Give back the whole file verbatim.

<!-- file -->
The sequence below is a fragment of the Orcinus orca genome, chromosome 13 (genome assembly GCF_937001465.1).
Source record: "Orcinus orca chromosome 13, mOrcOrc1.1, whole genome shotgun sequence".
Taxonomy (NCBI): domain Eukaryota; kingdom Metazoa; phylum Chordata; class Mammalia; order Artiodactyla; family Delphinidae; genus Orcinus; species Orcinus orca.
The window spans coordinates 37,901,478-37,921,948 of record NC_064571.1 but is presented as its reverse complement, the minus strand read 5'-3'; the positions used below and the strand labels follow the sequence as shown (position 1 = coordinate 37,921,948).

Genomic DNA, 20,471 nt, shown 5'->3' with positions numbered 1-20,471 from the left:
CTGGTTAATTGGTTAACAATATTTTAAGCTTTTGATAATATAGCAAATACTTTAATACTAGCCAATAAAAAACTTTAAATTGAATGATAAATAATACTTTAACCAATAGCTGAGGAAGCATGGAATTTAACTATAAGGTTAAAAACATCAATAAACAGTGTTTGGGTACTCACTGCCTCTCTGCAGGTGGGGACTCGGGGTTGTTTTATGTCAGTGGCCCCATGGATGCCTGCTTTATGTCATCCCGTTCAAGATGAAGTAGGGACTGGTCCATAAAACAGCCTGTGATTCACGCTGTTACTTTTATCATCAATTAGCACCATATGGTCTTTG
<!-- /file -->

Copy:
The sequence below is a fragment of the Orcinus orca genome, chromosome 13 (genome assembly GCF_937001465.1).
Source record: "Orcinus orca chromosome 13, mOrcOrc1.1, whole genome shotgun sequence".
Taxonomy (NCBI): domain Eukaryota; kingdom Metazoa; phylum Chordata; class Mammalia; order Artiodactyla; family Delphinidae; genus Orcinus; species Orcinus orca.
The window spans coordinates 37,901,478-37,921,948 of record NC_064571.1 but is presented as its reverse complement, the minus strand read 5'-3'; the positions used below and the strand labels follow the sequence as shown (position 1 = coordinate 37,921,948).

Genomic DNA, 20,471 nt, shown 5'->3' with positions numbered 1-20,471 from the left:
CTGGTTAATTGGTTAACAATATTTTAAGCTTTTGATAATATAGCAAATACTTTAATACTAGCCAATAAAAAACTTTAAATTGAATGATAAATAATACTTTAACCAATAGCTGAGGAAGCATGGAATTTAACTATAAGGTTAAAAACATCAATAAACAGTGTTTGGGTACTCACTGCCTCTCTGCAGGTGGGGACTCGGGGTTGTTTTATGTCAGTGGCCCCATGGATGCCTGCTTTATGTCATCCCGTTCAAGATGAAGTAGGGACTGGTCCATAAAACAGCCTGTGATTCACGCTGTTACTTTTATCATCAATTAGCACCATATGGTCTTTG